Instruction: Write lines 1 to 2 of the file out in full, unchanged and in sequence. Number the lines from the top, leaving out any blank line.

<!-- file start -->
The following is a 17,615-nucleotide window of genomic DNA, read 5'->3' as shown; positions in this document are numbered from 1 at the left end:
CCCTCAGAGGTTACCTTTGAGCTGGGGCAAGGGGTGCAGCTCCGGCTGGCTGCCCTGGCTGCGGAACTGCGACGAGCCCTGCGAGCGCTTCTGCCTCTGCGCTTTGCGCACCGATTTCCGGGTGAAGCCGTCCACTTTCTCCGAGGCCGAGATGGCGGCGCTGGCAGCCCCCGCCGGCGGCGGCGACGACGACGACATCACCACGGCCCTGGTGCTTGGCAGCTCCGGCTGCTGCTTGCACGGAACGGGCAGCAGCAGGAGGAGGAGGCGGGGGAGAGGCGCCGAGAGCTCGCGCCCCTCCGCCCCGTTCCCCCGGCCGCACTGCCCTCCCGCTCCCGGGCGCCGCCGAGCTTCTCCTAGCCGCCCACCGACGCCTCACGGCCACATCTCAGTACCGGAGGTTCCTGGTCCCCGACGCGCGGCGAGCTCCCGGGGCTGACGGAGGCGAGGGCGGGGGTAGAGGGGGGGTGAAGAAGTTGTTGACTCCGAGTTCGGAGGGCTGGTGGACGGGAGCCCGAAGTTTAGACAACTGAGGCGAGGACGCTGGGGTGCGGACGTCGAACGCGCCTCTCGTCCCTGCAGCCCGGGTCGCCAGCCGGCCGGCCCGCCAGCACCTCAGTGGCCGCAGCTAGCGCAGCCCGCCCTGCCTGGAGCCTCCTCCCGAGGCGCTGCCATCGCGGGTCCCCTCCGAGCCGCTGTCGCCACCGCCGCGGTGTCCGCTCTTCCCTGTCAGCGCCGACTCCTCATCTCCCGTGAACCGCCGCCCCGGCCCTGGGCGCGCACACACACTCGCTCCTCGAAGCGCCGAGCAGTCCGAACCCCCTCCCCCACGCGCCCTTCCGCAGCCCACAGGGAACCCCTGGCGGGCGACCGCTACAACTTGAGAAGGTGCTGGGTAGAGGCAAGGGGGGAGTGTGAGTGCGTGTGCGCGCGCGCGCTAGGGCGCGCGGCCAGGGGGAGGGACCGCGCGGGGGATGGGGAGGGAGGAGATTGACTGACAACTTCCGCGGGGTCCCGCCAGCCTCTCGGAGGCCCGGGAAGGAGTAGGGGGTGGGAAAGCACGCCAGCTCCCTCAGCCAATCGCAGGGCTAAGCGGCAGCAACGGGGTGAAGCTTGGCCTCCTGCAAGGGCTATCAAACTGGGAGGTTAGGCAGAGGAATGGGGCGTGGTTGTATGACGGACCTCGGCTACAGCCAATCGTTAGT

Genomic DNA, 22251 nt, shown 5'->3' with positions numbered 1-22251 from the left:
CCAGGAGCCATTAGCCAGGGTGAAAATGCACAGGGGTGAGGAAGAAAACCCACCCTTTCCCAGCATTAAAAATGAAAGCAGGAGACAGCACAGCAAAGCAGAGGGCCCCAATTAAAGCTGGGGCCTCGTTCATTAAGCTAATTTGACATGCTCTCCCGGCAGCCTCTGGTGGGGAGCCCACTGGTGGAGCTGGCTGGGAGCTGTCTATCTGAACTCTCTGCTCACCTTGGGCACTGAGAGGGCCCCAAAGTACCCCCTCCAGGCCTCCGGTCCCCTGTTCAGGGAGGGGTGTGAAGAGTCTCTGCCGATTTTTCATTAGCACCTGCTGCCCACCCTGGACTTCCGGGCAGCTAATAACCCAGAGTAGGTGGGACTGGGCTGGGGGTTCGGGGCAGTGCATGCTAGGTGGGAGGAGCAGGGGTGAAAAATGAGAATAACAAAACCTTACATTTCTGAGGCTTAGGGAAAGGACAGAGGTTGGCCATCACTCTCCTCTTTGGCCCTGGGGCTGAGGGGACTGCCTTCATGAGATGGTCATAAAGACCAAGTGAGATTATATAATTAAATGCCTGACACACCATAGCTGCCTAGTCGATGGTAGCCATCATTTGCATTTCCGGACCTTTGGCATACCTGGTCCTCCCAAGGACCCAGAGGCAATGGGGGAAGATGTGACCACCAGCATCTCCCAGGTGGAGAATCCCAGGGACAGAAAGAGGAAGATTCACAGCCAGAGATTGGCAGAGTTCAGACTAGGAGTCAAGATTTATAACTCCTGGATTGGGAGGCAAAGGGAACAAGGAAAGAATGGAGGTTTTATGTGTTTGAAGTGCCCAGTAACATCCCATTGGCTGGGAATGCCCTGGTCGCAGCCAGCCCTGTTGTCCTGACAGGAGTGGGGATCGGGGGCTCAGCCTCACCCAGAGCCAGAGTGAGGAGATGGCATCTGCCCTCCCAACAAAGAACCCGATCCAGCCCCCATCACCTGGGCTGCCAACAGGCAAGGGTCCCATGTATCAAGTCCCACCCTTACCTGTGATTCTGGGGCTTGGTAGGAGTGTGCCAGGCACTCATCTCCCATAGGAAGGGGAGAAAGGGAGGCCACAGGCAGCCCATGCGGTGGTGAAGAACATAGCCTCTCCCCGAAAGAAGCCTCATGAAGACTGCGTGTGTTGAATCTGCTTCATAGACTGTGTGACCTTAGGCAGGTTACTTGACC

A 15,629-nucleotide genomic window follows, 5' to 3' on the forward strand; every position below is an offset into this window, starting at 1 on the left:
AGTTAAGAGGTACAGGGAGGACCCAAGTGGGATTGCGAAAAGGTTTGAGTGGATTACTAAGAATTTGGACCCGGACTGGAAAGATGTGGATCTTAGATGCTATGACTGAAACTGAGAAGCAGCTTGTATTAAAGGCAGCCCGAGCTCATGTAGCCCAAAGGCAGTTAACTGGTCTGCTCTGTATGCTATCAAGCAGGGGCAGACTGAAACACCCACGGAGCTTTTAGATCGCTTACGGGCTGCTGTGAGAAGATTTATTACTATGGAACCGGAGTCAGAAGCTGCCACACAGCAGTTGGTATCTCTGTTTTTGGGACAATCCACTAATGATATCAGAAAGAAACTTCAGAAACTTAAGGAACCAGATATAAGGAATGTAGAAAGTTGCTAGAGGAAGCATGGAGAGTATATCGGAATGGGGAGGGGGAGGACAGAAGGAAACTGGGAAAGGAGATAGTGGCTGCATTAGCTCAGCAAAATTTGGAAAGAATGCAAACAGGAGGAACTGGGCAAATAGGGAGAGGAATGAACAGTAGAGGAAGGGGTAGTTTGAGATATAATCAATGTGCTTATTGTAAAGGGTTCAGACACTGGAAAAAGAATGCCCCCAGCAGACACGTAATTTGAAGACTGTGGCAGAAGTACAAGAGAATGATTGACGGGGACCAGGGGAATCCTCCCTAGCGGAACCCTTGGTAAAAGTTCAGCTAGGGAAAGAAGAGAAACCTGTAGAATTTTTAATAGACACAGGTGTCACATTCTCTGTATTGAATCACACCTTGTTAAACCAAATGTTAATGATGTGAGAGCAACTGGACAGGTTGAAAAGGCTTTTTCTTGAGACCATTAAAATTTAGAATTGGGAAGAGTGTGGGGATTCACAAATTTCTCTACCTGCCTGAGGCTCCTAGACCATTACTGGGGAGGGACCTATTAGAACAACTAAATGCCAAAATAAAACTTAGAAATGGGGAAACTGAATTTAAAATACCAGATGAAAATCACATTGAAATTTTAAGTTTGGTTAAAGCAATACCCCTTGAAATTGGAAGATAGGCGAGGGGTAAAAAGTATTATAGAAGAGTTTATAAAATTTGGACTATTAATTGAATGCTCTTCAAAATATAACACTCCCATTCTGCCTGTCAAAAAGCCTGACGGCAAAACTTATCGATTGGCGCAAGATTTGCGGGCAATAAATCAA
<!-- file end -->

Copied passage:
The following is a 17,615-nucleotide window of genomic DNA, read 5'->3' as shown; positions in this document are numbered from 1 at the left end:
CCCTCAGAGGTTACCTTTGAGCTGGGGCAAGGGGTGCAGCTCCGGCTGGCTGCCCTGGCTGCGGAACTGCGACGAGCCCTGCGAGCGCTTCTGCCTCTGCGCTTTGCGCACCGATTTCCGGGTGAAGCCGTCCACTTTCTCCGAGGCCGAGATGGCGGCGCTGGCAGCCCCCGCCGGCGGCGGCGACGACGACGACATCACCACGGCCCTGGTGCTTGGCAGCTCCGGCTGCTGCTTGCACGGAACGGGCAGCAGCAGGAGGAGGAGGCGGGGGAGAGGCGCCGAGAGCTCGCGCCCCTCCGCCCCGTTCCCCCGGCCGCACTGCCCTCCCGCTCCCGGGCGCCGCCGAGCTTCTCCTAGCCGCCCACCGACGCCTCACGGCCACATCTCAGTACCGGAGGTTCCTGGTCCCCGACGCGCGGCGAGCTCCCGGGGCTGACGGAGGCGAGGGCGGGGGTAGAGGGGGGGTGAAGAAGTTGTTGACTCCGAGTTCGGAGGGCTGGTGGACGGGAGCCCGAAGTTTAGACAACTGAGGCGAGGACGCTGGGGTGCGGACGTCGAACGCGCCTCTCGTCCCTGCAGCCCGGGTCGCCAGCCGGCCGGCCCGCCAGCACCTCAGTGGCCGCAGCTAGCGCAGCCCGCCCTGCCTGGAGCCTCCTCCCGAGGCGCTGCCATCGCGGGTCCCCTCCGAGCCGCTGTCGCCACCGCCGCGGTGTCCGCTCTTCCCTGTCAGCGCCGACTCCTCATCTCCCGTGAACCGCCGCCCCGGCCCTGGGCGCGCACACACACTCGCTCCTCGAAGCGCCGAGCAGTCCGAACCCCCTCCCCCACGCGCCCTTCCGCAGCCCACAGGGAACCCCTGGCGGGCGACCGCTACAACTTGAGAAGGTGCTGGGTAGAGGCAAGGGGGGAGTGTGAGTGCGTGTGCGCGCGCGCGCTAGGGCGCGCGGCCAGGGGGAGGGACCGCGCGGGGGATGGGGAGGGAGGAGATTGACTGACAACTTCCGCGGGGTCCCGCCAGCCTCTCGGAGGCCCGGGAAGGAGTAGGGGGTGGGAAAGCACGCCAGCTCCCTCAGCCAATCGCAGGGCTAAGCGGCAGCAACGGGGTGAAGCTTGGCCTCCTGCAAGGGCTATCAAACTGGGAGGTTAGGCAGAGGAATGGGGCGTGGTTGTATGACGGACCTCGGCTACAGCCAATCGTTAGT